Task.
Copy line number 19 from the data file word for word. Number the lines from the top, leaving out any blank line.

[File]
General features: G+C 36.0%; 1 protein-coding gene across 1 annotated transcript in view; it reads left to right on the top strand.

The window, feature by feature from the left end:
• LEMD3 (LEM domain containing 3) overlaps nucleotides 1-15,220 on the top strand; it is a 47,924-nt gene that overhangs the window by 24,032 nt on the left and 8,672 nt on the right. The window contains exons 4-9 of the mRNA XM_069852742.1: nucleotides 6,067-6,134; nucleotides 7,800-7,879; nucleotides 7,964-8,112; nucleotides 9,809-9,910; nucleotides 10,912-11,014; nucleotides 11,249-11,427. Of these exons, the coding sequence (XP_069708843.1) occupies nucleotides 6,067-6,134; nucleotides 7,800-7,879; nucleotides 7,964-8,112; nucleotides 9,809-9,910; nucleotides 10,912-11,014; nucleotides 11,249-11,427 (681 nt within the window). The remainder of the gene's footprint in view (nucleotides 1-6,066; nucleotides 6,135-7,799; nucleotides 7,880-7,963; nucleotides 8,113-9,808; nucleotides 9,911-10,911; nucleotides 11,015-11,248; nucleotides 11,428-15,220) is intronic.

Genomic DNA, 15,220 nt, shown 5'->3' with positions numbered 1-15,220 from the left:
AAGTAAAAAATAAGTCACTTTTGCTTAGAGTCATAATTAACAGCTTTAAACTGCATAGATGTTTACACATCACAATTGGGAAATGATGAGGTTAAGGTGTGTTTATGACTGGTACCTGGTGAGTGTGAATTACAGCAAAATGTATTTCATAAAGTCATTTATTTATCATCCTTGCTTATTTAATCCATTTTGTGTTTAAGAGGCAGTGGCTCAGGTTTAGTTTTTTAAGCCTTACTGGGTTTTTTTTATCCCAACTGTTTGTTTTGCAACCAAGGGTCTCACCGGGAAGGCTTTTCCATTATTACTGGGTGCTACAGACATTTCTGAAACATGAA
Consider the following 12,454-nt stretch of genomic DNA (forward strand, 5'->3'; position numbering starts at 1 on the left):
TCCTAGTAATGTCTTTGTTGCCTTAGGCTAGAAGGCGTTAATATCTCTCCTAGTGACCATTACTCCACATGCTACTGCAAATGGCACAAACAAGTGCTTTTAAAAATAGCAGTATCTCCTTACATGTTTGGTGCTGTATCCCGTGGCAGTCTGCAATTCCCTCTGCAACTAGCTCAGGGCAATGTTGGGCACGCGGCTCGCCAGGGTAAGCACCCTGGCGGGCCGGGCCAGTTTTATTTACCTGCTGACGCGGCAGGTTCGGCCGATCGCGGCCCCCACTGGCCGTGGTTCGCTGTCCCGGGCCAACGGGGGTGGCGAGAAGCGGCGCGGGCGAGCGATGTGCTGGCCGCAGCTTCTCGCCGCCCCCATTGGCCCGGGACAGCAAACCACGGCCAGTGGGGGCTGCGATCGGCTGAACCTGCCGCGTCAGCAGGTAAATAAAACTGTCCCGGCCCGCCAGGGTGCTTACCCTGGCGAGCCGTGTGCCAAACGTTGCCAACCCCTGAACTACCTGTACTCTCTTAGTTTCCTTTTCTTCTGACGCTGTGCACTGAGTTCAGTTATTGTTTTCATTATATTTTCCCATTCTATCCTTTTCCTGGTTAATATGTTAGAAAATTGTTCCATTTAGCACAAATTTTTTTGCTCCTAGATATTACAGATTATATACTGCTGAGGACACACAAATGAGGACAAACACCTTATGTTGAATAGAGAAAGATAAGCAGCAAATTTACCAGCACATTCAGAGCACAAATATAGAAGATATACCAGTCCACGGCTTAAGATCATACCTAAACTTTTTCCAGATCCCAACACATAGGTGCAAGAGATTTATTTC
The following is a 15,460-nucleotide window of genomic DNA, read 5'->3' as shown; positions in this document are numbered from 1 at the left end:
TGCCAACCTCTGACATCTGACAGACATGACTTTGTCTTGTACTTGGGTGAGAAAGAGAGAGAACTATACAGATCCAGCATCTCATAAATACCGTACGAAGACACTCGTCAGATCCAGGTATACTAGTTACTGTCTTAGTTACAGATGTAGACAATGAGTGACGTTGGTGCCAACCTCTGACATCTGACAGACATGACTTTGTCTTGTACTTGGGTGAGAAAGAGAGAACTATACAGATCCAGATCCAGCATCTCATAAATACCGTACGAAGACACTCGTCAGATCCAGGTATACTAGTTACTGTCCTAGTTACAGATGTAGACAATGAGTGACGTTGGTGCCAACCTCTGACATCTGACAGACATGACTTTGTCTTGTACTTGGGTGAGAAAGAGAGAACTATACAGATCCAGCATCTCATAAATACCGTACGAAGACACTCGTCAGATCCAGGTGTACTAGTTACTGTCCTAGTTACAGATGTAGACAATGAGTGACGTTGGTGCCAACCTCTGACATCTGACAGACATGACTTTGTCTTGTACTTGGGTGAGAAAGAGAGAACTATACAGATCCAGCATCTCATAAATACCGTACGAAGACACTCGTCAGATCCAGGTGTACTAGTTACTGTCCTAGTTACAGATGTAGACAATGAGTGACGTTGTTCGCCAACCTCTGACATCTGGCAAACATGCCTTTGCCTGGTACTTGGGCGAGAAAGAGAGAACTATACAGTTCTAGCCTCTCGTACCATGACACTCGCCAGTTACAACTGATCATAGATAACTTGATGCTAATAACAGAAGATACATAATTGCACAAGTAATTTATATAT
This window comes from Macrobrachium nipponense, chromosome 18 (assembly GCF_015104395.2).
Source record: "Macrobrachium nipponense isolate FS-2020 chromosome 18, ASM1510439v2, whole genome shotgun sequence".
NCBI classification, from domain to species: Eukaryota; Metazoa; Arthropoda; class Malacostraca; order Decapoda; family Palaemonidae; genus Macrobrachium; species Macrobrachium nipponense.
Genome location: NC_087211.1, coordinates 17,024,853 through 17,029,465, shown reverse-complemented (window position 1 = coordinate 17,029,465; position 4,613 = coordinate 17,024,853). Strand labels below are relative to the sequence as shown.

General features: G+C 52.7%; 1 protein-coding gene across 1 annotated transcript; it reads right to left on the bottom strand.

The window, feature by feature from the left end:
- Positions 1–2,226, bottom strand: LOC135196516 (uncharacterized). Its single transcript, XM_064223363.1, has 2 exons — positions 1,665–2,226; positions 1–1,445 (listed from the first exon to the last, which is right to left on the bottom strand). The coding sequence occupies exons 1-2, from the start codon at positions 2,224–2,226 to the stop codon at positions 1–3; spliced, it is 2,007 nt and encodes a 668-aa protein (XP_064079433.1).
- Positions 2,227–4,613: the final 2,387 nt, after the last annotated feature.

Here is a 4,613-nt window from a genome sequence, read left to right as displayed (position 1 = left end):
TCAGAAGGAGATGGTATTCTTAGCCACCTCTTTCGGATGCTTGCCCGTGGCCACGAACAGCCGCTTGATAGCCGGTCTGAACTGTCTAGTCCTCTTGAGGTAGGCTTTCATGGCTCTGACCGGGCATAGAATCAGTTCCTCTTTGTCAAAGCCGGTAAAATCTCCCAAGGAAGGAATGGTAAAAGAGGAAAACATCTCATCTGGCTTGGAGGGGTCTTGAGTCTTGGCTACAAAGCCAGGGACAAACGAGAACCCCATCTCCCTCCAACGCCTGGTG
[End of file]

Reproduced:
TCAGAAGGAGATGGTATTCTTAGCCACCTCTTTCGGATGCTTGCCCGTGGCCACGAACAGCCGCTTGATAGCCGGTCTGAACTGTCTAGTCCTCTTGAGGTAGGCTTTCATGGCTCTGACCGGGCATAGAATCAGTTCCTCTTTGTCAAAGCCGGTAAAATCTCCCAAGGAAGGAATGGTAAAAGAGGAAAACATCTCATCTGGCTTGGAGGGGTCTTGAGTCTTGGCTACAAAGCCAGGGACAAACGAGAACCCCATCTCCCTCCAACGCCTGGTG